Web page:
- While officials and the USPS are warning people not to send in ballots less than a week before their state’s deadline, there have been some mixed messages.
- A postmaster in Michigan directly contradicted the Secretary of State and told voters it was still safe to mail in their ballot. In Texas, a county administrator admitted that many absentee ballots have not even been delivered to those who requested them yet.
- At the same time, the USPS is reporting incredibly alarming delays, with some key battleground states reporting on-time mail delivery rates lower than 60%.
Millions of Votes Yet to Be Cast
With less than a week until the election, nearly 40 million of the 90 million mail-in ballots that American voters have requested have not yet been returned, according to data reported Thursday by the U.S. Elections Project, a nonpartisan vote tracking site.
The number of unreturned ballots are especially high in several key swing states like Florida, where over 1.7 million requested ballots have not yet been sent back. Nearly 1 million requested ballots in Pennsylvania have also not been returned.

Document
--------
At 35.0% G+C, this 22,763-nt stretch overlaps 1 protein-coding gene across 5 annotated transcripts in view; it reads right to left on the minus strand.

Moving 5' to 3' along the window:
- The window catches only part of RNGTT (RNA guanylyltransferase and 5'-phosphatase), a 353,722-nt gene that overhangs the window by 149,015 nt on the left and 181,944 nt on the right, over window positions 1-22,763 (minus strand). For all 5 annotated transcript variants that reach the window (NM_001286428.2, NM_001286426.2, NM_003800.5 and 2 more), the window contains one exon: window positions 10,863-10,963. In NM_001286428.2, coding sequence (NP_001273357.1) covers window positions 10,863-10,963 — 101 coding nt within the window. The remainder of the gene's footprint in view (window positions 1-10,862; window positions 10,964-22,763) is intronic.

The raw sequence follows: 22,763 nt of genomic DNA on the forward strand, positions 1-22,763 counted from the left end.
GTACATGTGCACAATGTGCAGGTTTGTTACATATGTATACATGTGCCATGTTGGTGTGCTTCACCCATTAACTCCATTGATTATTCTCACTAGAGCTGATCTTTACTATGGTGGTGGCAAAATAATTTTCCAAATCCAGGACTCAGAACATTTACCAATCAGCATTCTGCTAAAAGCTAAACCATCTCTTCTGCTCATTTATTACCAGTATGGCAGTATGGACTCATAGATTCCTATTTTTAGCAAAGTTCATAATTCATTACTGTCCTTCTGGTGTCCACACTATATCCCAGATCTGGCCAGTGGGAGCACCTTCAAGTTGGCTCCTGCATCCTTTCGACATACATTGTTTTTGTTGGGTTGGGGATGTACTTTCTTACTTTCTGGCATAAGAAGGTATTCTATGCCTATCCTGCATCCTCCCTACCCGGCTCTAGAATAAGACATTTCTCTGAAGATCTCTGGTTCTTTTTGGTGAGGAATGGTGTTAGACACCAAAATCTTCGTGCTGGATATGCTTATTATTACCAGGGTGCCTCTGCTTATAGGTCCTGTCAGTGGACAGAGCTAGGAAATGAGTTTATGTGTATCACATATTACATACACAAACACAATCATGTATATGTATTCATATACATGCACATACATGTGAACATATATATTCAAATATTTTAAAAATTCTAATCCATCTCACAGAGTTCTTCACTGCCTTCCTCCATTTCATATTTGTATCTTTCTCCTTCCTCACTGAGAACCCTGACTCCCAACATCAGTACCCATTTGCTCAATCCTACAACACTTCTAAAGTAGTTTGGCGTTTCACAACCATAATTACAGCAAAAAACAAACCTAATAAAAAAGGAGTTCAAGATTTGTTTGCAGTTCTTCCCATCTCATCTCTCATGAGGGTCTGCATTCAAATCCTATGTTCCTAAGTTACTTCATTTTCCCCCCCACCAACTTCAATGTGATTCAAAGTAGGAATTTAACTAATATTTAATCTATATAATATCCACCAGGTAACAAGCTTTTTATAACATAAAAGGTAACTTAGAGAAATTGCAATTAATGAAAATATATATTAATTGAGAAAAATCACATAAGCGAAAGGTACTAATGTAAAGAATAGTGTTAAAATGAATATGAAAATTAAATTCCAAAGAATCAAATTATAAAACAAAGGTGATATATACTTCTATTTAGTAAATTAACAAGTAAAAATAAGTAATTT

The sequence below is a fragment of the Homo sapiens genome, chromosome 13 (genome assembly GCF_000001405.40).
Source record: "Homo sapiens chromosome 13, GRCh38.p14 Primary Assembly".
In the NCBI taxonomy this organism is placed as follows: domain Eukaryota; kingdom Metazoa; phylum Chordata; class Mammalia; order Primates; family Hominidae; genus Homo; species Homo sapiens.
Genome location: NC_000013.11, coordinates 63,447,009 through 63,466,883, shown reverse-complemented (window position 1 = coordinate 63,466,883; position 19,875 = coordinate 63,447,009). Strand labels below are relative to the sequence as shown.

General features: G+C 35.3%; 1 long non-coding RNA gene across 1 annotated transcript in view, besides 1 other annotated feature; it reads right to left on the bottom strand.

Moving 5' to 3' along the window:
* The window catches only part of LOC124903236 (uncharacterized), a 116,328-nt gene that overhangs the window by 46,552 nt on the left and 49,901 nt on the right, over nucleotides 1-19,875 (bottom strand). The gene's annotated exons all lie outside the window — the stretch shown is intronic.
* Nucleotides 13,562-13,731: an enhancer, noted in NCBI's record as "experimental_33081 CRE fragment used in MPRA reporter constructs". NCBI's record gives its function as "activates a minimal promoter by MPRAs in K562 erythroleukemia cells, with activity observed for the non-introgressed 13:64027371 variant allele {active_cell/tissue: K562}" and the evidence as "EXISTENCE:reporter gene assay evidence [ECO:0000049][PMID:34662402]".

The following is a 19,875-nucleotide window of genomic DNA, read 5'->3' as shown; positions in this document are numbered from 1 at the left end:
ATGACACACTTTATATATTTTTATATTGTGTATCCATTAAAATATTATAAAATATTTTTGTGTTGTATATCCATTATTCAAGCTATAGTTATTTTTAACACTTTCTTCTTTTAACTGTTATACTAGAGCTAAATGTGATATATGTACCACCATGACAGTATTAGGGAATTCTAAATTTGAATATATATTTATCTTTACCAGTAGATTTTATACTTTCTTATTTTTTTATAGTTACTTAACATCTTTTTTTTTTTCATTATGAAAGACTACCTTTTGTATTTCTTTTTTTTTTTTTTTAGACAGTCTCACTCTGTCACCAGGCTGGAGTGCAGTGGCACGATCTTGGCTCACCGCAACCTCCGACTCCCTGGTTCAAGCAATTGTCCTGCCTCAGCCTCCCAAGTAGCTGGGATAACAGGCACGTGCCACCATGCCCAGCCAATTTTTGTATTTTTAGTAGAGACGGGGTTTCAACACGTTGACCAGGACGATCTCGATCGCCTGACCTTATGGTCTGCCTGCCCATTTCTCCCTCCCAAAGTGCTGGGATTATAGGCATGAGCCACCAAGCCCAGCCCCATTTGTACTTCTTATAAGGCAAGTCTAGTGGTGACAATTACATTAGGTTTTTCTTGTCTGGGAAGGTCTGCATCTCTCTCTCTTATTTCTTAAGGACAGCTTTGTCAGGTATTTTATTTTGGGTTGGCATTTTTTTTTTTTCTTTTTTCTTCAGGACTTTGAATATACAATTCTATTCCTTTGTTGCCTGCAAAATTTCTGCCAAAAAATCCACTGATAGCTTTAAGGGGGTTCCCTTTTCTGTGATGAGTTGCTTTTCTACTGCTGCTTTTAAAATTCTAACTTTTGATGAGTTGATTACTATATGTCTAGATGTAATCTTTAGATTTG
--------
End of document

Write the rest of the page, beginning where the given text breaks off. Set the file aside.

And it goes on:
While experts say it is possible that many people who requested ballots have since decided to vote in person instead, these numbers are still significant because for many of those millions who have not yet returned their ballot, their options are now much more limited.
The U.S. Postal Service (USPS) has warned that voters should mail in their ballots a full week ahead of the deadline for counting set by their state in order to ensure that their vote will be counted.